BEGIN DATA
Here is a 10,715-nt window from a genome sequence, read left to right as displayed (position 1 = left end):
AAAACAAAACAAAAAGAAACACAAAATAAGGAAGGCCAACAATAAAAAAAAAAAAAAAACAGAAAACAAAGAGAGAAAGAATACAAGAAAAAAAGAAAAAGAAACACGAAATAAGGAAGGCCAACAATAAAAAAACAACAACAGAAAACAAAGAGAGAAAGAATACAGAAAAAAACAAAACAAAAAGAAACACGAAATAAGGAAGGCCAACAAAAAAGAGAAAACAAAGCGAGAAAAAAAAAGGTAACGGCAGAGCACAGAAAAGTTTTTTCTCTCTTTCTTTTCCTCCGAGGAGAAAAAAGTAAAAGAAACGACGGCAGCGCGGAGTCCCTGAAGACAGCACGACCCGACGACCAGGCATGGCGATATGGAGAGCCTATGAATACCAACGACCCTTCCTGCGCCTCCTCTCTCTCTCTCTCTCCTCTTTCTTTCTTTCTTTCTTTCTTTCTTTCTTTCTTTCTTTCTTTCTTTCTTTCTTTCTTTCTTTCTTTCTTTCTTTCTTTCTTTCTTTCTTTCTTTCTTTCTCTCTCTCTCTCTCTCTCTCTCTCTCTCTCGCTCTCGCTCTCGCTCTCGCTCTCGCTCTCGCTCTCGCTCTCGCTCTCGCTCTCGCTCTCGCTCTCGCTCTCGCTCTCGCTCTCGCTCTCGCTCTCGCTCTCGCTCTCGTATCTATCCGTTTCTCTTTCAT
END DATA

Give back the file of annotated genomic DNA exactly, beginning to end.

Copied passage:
Here is a 10,715-nt window from a genome sequence, read left to right as displayed (position 1 = left end):
AAAACAAAACAAAAAGAAACACAAAATAAGGAAGGCCAACAATAAAAAAAAAAAAAAAACAGAAAACAAAGAGAGAAAGAATACAAGAAAAAAAGAAAAAGAAACACGAAATAAGGAAGGCCAACAATAAAAAAACAACAACAGAAAACAAAGAGAGAAAGAATACAGAAAAAAACAAAACAAAAAGAAACACGAAATAAGGAAGGCCAACAAAAAAGAGAAAACAAAGCGAGAAAAAAAAAGGTAACGGCAGAGCACAGAAAAGTTTTTTCTCTCTTTCTTTTCCTCCGAGGAGAAAAAAGTAAAAGAAACGACGGCAGCGCGGAGTCCCTGAAGACAGCACGACCCGACGACCAGGCATGGCGATATGGAGAGCCTATGAATACCAACGACCCTTCCTGCGCCTCCTCTCTCTCTCTCTCTCCTCTTTCTTTCTTTCTTTCTTTCTTTCTTTCTTTCTTTCTTTCTTTCTTTCTTTCTTTCTTTCTTTCTTTCTTTCTTTCTTTCTTTCTTTCTTTCTTTCTTTCTCTCTCTCTCTCTCTCTCTCTCTCTCTCTCGCTCTCGCTCTCGCTCTCGCTCTCGCTCTCGCTCTCGCTCTCGCTCTCGCTCTCGCTCTCGCTCTCGCTCTCGCTCTCGCTCTCGCTCTCGCTCTCGCTCTCGCTCTCGTATCTATCCGTTTCTCTTTCAT